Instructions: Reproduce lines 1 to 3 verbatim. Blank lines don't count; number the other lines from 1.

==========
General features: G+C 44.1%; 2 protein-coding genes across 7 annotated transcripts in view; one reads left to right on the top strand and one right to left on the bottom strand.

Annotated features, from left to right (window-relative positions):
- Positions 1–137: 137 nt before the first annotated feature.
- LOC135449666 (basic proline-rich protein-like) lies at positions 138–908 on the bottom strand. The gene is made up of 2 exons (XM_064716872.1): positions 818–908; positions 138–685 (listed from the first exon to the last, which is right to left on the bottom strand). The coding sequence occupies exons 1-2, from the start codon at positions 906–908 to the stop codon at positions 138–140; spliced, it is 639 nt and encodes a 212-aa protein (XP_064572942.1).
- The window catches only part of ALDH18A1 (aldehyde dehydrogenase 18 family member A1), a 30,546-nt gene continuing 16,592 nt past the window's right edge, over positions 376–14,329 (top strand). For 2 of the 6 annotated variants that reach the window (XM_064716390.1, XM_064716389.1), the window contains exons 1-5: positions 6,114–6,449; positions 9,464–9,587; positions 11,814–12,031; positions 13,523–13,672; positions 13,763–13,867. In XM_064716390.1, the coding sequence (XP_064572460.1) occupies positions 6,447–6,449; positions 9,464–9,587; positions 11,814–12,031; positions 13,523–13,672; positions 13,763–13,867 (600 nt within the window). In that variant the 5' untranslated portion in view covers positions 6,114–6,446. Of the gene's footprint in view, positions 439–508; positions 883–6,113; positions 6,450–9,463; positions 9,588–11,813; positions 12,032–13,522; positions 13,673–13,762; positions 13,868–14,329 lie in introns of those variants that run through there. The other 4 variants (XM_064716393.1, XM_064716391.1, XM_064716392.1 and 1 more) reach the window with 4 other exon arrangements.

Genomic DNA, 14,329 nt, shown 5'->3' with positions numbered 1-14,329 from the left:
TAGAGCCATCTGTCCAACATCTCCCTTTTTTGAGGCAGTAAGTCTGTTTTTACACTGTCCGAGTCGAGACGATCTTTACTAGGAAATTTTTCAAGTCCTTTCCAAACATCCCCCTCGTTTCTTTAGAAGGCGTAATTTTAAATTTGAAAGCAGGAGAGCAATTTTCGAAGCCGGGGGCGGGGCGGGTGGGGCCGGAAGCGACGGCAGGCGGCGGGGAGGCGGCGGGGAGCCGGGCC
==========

General features: G+C 44.1%; 2 protein-coding genes across 7 annotated transcripts in view; one reads left to right on the top strand and one right to left on the bottom strand.

Annotated features, from left to right (window-relative positions):
- Positions 1–137: 137 nt before the first annotated feature.